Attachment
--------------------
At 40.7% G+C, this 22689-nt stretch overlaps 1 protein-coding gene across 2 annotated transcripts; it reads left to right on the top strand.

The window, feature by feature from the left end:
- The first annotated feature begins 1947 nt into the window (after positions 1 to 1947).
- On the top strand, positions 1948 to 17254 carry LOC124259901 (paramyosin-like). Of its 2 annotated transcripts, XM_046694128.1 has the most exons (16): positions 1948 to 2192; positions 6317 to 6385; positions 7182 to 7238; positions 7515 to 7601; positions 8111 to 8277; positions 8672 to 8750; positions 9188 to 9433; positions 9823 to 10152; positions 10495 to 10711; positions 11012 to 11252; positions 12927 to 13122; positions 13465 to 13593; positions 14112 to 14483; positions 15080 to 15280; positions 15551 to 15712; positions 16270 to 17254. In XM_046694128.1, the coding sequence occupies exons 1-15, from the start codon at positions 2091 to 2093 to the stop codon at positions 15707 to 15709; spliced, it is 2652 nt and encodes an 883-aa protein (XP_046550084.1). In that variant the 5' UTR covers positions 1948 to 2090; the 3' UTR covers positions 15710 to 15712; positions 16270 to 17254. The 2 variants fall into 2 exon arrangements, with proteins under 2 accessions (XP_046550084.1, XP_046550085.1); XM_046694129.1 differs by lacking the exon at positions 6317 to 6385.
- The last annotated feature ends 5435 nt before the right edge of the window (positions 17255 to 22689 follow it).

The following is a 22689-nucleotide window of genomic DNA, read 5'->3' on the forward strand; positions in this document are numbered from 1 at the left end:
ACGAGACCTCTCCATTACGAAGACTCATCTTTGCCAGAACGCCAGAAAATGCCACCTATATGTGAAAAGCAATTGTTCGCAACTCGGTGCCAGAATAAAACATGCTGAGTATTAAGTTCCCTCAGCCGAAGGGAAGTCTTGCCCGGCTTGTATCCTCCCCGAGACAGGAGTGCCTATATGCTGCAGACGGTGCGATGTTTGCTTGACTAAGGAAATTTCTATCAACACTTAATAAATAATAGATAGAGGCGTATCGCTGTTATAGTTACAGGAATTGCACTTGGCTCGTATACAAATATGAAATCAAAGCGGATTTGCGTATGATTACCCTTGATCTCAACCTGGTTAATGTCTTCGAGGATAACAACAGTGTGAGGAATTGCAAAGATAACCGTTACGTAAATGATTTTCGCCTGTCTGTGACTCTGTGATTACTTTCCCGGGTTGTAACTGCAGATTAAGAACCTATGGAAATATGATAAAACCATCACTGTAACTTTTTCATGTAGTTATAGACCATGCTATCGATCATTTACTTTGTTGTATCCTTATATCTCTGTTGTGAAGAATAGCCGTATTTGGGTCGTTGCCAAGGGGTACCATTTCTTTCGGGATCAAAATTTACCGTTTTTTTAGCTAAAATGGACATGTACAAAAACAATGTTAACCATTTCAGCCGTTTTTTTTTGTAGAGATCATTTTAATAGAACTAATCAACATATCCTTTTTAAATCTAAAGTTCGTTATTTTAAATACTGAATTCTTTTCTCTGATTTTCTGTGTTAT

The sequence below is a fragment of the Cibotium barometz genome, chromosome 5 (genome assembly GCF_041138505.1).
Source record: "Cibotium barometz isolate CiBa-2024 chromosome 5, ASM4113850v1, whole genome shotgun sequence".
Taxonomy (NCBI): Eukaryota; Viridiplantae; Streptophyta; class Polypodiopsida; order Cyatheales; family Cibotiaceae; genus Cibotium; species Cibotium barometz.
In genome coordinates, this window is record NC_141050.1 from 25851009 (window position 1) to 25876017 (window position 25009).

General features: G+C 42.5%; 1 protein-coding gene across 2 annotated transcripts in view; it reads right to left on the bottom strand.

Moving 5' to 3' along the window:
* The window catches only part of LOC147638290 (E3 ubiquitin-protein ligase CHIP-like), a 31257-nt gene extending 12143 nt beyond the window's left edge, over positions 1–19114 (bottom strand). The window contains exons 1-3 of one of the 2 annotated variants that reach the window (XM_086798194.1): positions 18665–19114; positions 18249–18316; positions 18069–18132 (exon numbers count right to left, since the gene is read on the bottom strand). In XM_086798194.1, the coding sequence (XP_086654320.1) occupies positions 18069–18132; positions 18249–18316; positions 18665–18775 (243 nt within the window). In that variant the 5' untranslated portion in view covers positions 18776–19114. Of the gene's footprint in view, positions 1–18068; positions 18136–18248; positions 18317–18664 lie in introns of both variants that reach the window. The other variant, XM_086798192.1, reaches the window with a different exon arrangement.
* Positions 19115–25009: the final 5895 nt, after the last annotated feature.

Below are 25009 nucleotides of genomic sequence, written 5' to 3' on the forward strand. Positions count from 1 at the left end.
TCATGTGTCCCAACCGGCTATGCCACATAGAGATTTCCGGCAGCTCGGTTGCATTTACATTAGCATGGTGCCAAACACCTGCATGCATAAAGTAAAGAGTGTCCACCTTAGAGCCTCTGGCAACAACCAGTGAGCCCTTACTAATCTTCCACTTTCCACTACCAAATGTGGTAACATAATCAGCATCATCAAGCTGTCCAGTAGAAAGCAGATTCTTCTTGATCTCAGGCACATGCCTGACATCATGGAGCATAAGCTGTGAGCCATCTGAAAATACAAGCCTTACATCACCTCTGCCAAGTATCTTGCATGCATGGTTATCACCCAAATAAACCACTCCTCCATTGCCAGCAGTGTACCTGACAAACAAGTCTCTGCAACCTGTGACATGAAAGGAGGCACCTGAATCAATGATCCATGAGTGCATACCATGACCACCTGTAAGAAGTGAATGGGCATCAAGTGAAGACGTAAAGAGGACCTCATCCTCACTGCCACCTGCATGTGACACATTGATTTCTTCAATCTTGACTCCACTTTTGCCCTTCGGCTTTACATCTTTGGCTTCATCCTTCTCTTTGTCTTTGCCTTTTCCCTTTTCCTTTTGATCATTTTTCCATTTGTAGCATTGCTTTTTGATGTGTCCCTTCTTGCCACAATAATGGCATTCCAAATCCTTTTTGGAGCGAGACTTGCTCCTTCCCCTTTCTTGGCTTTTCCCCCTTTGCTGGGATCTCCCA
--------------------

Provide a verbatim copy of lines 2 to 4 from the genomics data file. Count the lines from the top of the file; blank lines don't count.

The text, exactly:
The window, feature by feature from the left end:
- The first annotated feature begins 1947 nt into the window (after positions 1 to 1947).
- On the top strand, positions 1948 to 17254 carry LOC124259901 (paramyosin-like). Of its 2 annotated transcripts, XM_046694128.1 has the most exons (16): positions 1948 to 2192; positions 6317 to 6385; positions 7182 to 7238; positions 7515 to 7601; positions 8111 to 8277; positions 8672 to 8750; positions 9188 to 9433; positions 9823 to 10152; positions 10495 to 10711; positions 11012 to 11252; positions 12927 to 13122; positions 13465 to 13593; positions 14112 to 14483; positions 15080 to 15280; positions 15551 to 15712; positions 16270 to 17254. In XM_046694128.1, the coding sequence occupies exons 1-15, from the start codon at positions 2091 to 2093 to the stop codon at positions 15707 to 15709; spliced, it is 2652 nt and encodes an 883-aa protein (XP_046550084.1). In that variant the 5' UTR covers positions 1948 to 2090; the 3' UTR covers positions 15710 to 15712; positions 16270 to 17254. The 2 variants fall into 2 exon arrangements, with proteins under 2 accessions (XP_046550084.1, XP_046550085.1); XM_046694129.1 differs by lacking the exon at positions 6317 to 6385.